That is not what Jesus commanded. When we proclaim Jesus to the Chinese, we preach about sin and forgiveness, about Jesus’ cross and resurrection, and about accepting Jesus by faith, being reconciled to God, and receiving the gift of eternal life. And that is precisely the same message we must proclaim to the Africans, and the Canadians, and the Germans, and the French, and… well, you can fill in the rest!

Gospel Facts

This is Christianity; this is at the heart of all that God has to say to the human race. While there may be myriads of different situations and motives that determine why we first approach Jesus, there is only one way, and only one gate through which we may enter into God’s family and live in His presence. That gate is Jesus Christ, and the particular set of truths which open that gate have a name. That name is the gospel of Jesus Christ. As we read through the epistles of the apostles, we discover these gospel truths hammered home again and again.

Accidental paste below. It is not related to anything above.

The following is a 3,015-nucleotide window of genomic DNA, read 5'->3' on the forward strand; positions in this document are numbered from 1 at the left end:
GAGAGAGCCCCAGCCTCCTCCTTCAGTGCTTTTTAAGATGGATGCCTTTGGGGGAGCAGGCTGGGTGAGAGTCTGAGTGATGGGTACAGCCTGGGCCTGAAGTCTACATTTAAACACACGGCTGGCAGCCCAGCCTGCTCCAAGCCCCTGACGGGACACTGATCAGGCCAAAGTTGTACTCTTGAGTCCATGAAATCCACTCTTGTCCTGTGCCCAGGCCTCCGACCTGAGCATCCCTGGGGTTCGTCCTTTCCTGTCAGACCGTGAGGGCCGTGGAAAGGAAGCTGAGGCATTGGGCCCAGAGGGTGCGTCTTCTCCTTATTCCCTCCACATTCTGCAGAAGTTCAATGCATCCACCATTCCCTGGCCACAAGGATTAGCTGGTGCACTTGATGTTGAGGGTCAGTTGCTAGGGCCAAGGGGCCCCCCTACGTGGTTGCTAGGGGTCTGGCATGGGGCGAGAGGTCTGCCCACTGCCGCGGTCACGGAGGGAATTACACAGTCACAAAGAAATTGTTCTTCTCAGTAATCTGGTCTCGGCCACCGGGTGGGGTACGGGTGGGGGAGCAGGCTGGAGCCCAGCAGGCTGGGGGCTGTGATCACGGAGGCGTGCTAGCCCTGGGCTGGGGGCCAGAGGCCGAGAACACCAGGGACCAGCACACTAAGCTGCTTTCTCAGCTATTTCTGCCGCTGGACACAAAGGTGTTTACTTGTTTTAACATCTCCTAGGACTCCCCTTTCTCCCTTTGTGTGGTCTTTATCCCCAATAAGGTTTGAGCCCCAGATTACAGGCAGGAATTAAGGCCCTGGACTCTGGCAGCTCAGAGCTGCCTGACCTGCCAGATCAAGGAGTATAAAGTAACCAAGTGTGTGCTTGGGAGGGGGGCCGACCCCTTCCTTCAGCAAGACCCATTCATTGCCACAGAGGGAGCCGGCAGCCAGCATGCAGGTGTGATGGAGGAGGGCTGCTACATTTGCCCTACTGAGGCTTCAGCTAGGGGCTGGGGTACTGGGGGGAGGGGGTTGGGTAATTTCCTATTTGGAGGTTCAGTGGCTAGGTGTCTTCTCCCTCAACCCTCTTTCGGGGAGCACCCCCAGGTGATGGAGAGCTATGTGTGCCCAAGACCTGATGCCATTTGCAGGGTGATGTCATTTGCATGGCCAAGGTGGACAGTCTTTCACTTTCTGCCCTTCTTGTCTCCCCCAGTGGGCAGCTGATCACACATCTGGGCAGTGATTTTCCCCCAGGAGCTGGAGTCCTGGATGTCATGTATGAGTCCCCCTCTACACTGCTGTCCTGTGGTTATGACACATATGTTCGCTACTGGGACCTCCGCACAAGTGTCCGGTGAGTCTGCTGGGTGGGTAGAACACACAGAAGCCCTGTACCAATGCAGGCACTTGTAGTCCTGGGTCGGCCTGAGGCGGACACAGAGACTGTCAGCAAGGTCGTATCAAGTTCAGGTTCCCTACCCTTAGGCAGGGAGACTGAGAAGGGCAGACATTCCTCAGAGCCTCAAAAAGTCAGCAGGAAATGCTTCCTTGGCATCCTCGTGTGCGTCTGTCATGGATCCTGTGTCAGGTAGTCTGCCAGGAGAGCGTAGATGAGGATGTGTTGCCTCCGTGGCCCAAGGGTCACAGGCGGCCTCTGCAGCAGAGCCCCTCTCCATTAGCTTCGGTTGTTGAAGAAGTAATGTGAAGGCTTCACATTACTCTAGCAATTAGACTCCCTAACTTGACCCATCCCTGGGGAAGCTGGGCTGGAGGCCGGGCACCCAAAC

In the second letter to the Corinthians Paul writes: “Now then, we are ambassadors for Christ, as though God were pleading through us: we implore you on Christ’s behalf, be reconciled to God. For He made Him who knew no sin to be sin for us, that we might become the righteousness of God in Him” (2 Corinthians 5:20, 21). The apostle Peter writes: “…knowing that you were not redeemed with corruptible things, like silver or gold, from your aimless conduct received by tradition from your fathers, but with the precious blood of Christ, as of a lamb without blemish and without spot” (1 Peter 1:18, 19).